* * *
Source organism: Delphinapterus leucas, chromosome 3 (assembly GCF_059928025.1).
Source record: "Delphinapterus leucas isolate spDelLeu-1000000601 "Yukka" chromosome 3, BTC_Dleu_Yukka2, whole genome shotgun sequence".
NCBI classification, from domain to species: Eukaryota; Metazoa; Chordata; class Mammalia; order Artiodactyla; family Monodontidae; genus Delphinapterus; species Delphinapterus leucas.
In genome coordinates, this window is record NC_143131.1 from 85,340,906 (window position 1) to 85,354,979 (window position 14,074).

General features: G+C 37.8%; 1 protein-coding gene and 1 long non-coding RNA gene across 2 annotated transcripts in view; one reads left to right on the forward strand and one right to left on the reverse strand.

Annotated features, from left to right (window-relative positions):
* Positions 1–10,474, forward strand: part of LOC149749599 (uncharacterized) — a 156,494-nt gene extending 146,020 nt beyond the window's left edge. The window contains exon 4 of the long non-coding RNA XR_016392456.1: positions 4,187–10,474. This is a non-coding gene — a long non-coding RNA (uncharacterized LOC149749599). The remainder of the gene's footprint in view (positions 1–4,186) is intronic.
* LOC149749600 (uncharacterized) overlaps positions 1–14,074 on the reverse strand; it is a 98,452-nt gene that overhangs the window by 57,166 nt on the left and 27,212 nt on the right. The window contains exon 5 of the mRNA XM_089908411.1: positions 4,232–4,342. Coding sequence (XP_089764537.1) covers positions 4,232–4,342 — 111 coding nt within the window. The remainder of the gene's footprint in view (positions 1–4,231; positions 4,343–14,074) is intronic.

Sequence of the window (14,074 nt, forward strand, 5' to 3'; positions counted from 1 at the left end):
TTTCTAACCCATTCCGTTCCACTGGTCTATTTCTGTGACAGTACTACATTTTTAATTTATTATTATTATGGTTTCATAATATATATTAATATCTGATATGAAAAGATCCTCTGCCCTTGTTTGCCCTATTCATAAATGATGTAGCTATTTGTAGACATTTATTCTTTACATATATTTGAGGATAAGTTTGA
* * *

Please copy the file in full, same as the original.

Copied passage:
Source organism: Delphinapterus leucas, chromosome 3 (assembly GCF_059928025.1).
Source record: "Delphinapterus leucas isolate spDelLeu-1000000601 "Yukka" chromosome 3, BTC_Dleu_Yukka2, whole genome shotgun sequence".
NCBI classification, from domain to species: Eukaryota; Metazoa; Chordata; class Mammalia; order Artiodactyla; family Monodontidae; genus Delphinapterus; species Delphinapterus leucas.
In genome coordinates, this window is record NC_143131.1 from 85,340,906 (window position 1) to 85,354,979 (window position 14,074).

General features: G+C 37.8%; 1 protein-coding gene and 1 long non-coding RNA gene across 2 annotated transcripts in view; one reads left to right on the forward strand and one right to left on the reverse strand.

Annotated features, from left to right (window-relative positions):
* Positions 1–10,474, forward strand: part of LOC149749599 (uncharacterized) — a 156,494-nt gene extending 146,020 nt beyond the window's left edge. The window contains exon 4 of the long non-coding RNA XR_016392456.1: positions 4,187–10,474. This is a non-coding gene — a long non-coding RNA (uncharacterized LOC149749599). The remainder of the gene's footprint in view (positions 1–4,186) is intronic.
* LOC149749600 (uncharacterized) overlaps positions 1–14,074 on the reverse strand; it is a 98,452-nt gene that overhangs the window by 57,166 nt on the left and 27,212 nt on the right. The window contains exon 5 of the mRNA XM_089908411.1: positions 4,232–4,342. Coding sequence (XP_089764537.1) covers positions 4,232–4,342 — 111 coding nt within the window. The remainder of the gene's footprint in view (positions 1–4,231; positions 4,343–14,074) is intronic.

Sequence of the window (14,074 nt, forward strand, 5' to 3'; positions counted from 1 at the left end):
TTTCTAACCCATTCCGTTCCACTGGTCTATTTCTGTGACAGTACTACATTTTTAATTTATTATTATTATGGTTTCATAATATATATTAATATCTGATATGAAAAGATCCTCTGCCCTTGTTTGCCCTATTCATAAATGATGTAGCTATTTGTAGACATTTATTCTTTACATATATTTGAGGATAAGTTTGA